Home > APEX, Oracle, PL/SQL > Pipelined Functions

Pipelined Functions

Well, it’s been a quite while since I posted (I know, I’m slacking) so I thought I’d just quickly blog about what I just helped someone with yesterday. It required me to use a pipelined function. Not everyone has seen of them so I thought it may be interesting.

Pipelined functions allow you to basically select from a function rather than a database table.

A colleague of mine had to build an APEX report of opportunities. The report was to be constrained by a multiselect listbox of product ids. Show all opportunities that have ANY of the selected product ids. So far it sound pretty easy. The tricky part was how the product ids were stored in the opportunity table.

create table opportunity(
  name varchar2(100),
  product_ids varchar2(255)

The PRODUCT_IDS column was populated with a colon delimited list of all the products that were used in that opportunity. Now before you yell that that is probably not the best way to store that data and that a master-detail table relationship is probably the better way to go, I 100% agree. But unfortunately, when you inherit an application, you many times must make do with what the original developer put in place (and that is the case here).

We all know when you submit a multiselect listbox in APEX, it comes in as a colon delimited list of all the values that were selected. What we need to do is tokenize that selectlist string and compare each value against the table.

I came up with two possible solutions:

1. Build the query by hand.

Using apex_util.string_to_table() on the input, loop over all the values and manually build the report query by hand. 

  l_ids apex_application_global.vc_arr2;
  l_query varchar2(32767) := null;
  l_ids := apex_util.string_to_table( :p9_product_ids );
  for i in 1 .. l_ids.count loop
    l_query := l_query || <insert query here>;
    if i <> l_ids.count then
      l_query := l_query || ' union all ';
    end if';
  end loop;
  return l_query;

This would have worked just fine (besides having to run the query N times and union all them together).

But I like to use nifty, (and more optimized) options and so I implemented my other solution:

2. Use a pipelined function.

To use this, we need to create a type and a function that returns that type.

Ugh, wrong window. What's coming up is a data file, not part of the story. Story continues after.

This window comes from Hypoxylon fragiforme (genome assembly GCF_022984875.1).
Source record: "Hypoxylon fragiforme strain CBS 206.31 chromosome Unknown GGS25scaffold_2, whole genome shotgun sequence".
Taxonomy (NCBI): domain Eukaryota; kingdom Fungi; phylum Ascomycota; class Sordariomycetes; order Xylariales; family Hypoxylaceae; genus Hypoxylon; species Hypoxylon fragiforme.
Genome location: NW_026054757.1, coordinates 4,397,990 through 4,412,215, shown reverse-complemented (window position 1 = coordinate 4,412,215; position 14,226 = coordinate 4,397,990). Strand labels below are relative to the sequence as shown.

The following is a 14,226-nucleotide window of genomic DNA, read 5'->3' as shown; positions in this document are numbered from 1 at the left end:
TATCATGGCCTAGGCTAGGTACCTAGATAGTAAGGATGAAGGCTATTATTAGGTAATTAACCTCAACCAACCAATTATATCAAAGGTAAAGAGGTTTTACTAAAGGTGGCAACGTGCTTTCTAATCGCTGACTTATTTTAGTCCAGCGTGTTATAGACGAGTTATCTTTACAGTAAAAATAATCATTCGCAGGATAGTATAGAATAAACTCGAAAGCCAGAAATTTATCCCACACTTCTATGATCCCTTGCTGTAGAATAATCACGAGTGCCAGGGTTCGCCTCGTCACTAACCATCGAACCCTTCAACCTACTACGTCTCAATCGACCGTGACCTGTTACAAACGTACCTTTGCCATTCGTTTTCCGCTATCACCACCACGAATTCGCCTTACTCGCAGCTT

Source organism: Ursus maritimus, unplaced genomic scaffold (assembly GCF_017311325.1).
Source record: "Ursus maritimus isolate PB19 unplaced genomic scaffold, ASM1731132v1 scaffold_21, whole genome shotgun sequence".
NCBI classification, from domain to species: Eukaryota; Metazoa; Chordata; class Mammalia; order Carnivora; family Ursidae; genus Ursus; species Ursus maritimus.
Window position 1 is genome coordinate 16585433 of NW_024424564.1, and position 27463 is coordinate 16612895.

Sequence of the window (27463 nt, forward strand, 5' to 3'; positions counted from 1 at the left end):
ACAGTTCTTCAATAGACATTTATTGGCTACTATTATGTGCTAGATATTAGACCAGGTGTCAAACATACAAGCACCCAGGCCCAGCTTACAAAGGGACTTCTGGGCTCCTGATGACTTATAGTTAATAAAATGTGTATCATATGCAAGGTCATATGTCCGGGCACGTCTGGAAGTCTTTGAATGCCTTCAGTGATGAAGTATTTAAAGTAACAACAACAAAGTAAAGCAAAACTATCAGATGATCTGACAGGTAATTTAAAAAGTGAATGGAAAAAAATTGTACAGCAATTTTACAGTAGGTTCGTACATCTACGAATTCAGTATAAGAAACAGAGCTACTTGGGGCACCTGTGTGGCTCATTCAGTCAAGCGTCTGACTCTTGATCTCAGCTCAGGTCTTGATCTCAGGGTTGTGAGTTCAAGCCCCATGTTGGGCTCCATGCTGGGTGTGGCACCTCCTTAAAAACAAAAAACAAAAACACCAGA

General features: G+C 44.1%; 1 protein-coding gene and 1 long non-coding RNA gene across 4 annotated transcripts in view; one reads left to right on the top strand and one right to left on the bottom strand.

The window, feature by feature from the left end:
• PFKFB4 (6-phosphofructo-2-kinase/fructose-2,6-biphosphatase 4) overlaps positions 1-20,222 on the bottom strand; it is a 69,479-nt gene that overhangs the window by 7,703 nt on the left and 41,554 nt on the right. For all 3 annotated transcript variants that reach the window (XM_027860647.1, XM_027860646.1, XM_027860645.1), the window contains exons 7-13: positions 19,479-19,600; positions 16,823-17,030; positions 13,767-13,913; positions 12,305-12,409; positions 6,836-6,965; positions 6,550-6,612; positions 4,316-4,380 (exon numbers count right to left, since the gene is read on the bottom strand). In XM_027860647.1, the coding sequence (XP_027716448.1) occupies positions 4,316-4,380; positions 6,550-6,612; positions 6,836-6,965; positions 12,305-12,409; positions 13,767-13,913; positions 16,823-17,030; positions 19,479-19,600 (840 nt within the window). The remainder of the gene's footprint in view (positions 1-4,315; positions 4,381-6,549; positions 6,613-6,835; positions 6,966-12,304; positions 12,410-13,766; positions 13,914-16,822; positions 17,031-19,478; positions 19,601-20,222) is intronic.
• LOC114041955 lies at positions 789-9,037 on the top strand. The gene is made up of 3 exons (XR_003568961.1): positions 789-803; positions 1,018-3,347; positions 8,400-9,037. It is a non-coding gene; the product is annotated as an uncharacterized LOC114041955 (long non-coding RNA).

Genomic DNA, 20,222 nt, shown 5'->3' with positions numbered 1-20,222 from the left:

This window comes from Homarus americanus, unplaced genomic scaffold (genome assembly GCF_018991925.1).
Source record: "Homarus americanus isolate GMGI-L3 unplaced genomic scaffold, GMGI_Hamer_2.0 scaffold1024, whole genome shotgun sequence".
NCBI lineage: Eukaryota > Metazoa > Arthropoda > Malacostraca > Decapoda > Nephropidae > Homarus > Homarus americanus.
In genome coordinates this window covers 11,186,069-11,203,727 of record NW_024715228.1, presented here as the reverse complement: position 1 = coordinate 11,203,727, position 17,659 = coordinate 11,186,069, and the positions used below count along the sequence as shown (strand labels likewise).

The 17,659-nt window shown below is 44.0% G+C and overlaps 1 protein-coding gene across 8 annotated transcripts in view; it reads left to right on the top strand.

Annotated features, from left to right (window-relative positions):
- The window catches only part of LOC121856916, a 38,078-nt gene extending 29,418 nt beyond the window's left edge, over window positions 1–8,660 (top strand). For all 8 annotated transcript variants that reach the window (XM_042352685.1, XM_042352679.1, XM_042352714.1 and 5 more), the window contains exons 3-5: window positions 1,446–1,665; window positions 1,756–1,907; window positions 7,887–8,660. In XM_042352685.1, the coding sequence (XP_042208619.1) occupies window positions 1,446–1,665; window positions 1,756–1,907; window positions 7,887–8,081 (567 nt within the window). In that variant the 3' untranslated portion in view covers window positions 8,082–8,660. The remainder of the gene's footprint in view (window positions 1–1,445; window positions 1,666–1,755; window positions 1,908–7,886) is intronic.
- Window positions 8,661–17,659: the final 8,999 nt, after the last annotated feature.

create or replace type myTableType as
table of varchar2(255)
create or replace
function to_myTableType( p_string varchar2 ) 
return myTableType PIPELINED is
  l_arr apex_application_global.vc_arr2;
  l_arr := apex_util.string_to_table( p_string );
  for i in 1 .. l_arr.count loop
    PIPE ROW( ':' || l_arr(i) || ':' );
  end loop;

Notice that the function is declared as PIPELINED in its declaration. Also notice the PIPE ROW() syntax in the loop. That is where the function returns multiple values as rows in a query. Its using the string_to_table() function to tokenize the string and then looping over the tokens, pipes the results out as rows. And finally, this function contains a return clause without returning anything. It had already returned multiple values in the PIPE ROW() line.

Now that we have this we can write a single, simple query in APEX that looks like this:

select o.name, o.product_ids
  from opportunity o,
        table( to_myTableType( :p1_product_ids )) p
 where instr( ':' || o.product_ids || ':', p.COLUMN_VALUE ) > 0;

Check out a working version here: http://apex.oracle.com/pls/otn/f?p=19903:9

Categories: APEX, Oracle, PL/SQL Tags: , ,
  1. Stew Stryker
    December 6, 2008 at 12:45 pm


    Nice job. Though I looked at your final query and at first though you hadn’t joined your two tables! It took me a second to recognize the instr() was going that! Duh…

    I’ve used pipelined functions a few times too and they fit some special needs well.

    Actually I used them quite a bit on my first Apex application (when I didn’t know better). I had 2 data sets I needed from our main production schema and I wanted to be sure it was secure from web hackers trying to get through my Apex application. I first tried database views and the underlying tables complained that they didn’t have the GRANT option set up for me. So I created 2 pipelined functions. It worked fine, though I found later that views would have done the trick (and the pipelined functions were much more work) and I suspect performance suffers a little.

  2. Christopher Beck
    December 6, 2008 at 4:35 pm

    Well it’s always best to use the correct technology properly. I can’t stand when I get involved on project that have way over complicated things just to use the latest and greatest technology. K.I.S.S. (Keep It Simple Stoopid) is how I develop applications.

    Like I said in the post, I could have done the non-pipelined function solution, but probably lost out on performance. Plus I like clean, easy to read code and the pipelined function solution is way cleaner IMHO. That is part of the ‘Simple’ I like.

  3. Al Maline
    December 9, 2008 at 3:56 pm

    I run into situations like this frequently in Apex applications whenever I use mutliselect or checkboxes. So I always make sure I have a split and join function available. The following link has a good example:


  4. January 28, 2009 at 10:40 pm

    Just what I was looking for. Great job!

  1. No trackbacks yet.

Leave a Reply

Fill in your details below or click an icon to log in:

WordPress.com Logo

You are commenting using your WordPress.com account. Log Out /  Change )

Google photo

You are commenting using your Google account. Log Out /  Change )

Twitter picture

You are commenting using your Twitter account. Log Out /  Change )

Facebook photo

You are commenting using your Facebook account. Log Out /  Change )

Connecting to %s

%d bloggers like this: